And I’m sure glad I pushed for it. Maybe castle ruins aren’t a big deal if you’re from Europe and there are ancient castles everywhere you turn, but as an American from Kentucky who hadn’t seen a castle up until this summer, it’s still very cool.

Croatia is one of the filming locations of Game of Thones, and Samobor Old Town made it obvious why. Where else in the world can you find castle ruins that are just ruined enough to be whimsical but not so ruined to be unattractive? And in the picturesque mountains of a small countryside town?

On the last night in Croatia, we went to dinner with my friend’s family. I was happy to have been invited along, but I’ll admit I felt a little out of place. The whole week, I was afraid I was somehow overstepping my boundaries as a guest and the only non-family person there, even though there was no indication from my friend’s family that they felt that way. If anything, they were too friendly and accommodating — I know I’ll never be able to return the favor in full, so there’s nothing I can do but be grateful that they allowed me to stay with them in Samobor for a week

That night, when I went to bed, I was full of conflicted feelings. In one sense, I was sad to be leaving Europe after I’d had so much fun and become thoroughly enchanted with their public transportation infrastructure; in another, I was glad to finally be heading home after two months away (which had almost immediately followed another two months away at school). In a third sense, I was nervous to have to fly out again the following day for a three flight, 42 hour travel sequence back to the US.

Yes, you read that right — three flights and 42 hours. Tune in next time for the rest of that story.

That’s about it for today. Thanks for reading, and I’ll see you in the next one with more updates on my life in Europe this summer. Don’t forget to check me out on Pinterest, Instagram, Facebook, BloglovinTwitter, and Tumblr! For business inquiries, shoot me an email at lensembledujour@gmail.com!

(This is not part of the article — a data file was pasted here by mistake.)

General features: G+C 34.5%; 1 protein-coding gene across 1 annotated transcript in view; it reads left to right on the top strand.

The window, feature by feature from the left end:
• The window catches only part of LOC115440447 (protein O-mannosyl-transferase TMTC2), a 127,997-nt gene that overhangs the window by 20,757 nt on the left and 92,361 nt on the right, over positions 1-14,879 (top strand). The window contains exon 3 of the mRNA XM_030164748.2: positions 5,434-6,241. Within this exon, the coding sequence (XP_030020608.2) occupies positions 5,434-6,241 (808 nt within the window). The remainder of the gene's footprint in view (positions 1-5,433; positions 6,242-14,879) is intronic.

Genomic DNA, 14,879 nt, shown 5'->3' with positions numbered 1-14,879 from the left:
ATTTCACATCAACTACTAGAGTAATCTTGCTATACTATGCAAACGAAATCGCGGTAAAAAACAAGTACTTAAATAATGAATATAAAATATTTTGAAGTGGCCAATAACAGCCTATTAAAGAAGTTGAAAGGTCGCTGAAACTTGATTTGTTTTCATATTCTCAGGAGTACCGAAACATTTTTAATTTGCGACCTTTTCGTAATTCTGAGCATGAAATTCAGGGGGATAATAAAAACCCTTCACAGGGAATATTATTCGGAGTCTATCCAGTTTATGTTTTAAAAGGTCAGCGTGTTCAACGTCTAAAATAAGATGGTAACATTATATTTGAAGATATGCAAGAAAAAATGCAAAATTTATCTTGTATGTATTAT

Top: Vintage (thrift, Budapest Ecseri Bazaar)

Jacket: Thrift (ClothesMentor)

Jeans: American Eagle

July 3, 2019 – Fairytale Moment (OOTD #525)

Budapest wins the award for the city where I got the best photographs of me during this trip.

View this post on Instagram

no photographs, please

A post shared by Meilin || L'ensemble du jour (@lensembledujour) on

Not to praise myself, but I think I look really good here. It’s honestly more the background and lighting conditions than me myself, but…you know. My appearance (featuring a top and a dress that I adopted from the unwanted clothing bin in my dorm’s laundry room at the end of last semester) played a small role in the outcome of these pictures.

My next stop on my Budapest adventure was the Buda side of the Danube, where Budapest Castle and Fisherman’s Bastion are located. If you thought St. Stephen’s Basilica and the Parliament Building on the Pest side of the Danube were beautiful, you’re in for a treat with Budapest Castle and Fisherman’s Bastion. There may have been other places in Europe that I liked more for their historical or political or cultural significance, but this may be the one that I liked best purely for physical appearance.

It’s a simply gorgeous area and (obviously) spectacular for photos. I was fortunate to have my friend Bilal along with me, who was happy to act as my photographer for the day. Photography may not be your cup of tea, and as a consequence, you may not get the same kind of personal enjoyment out of these sites as I did. If you are into pictures — either taking them of other people, or having them taken of yourself — then make sure to go in late afternoon or early morning, when you get the best lighting. You’re going to want it.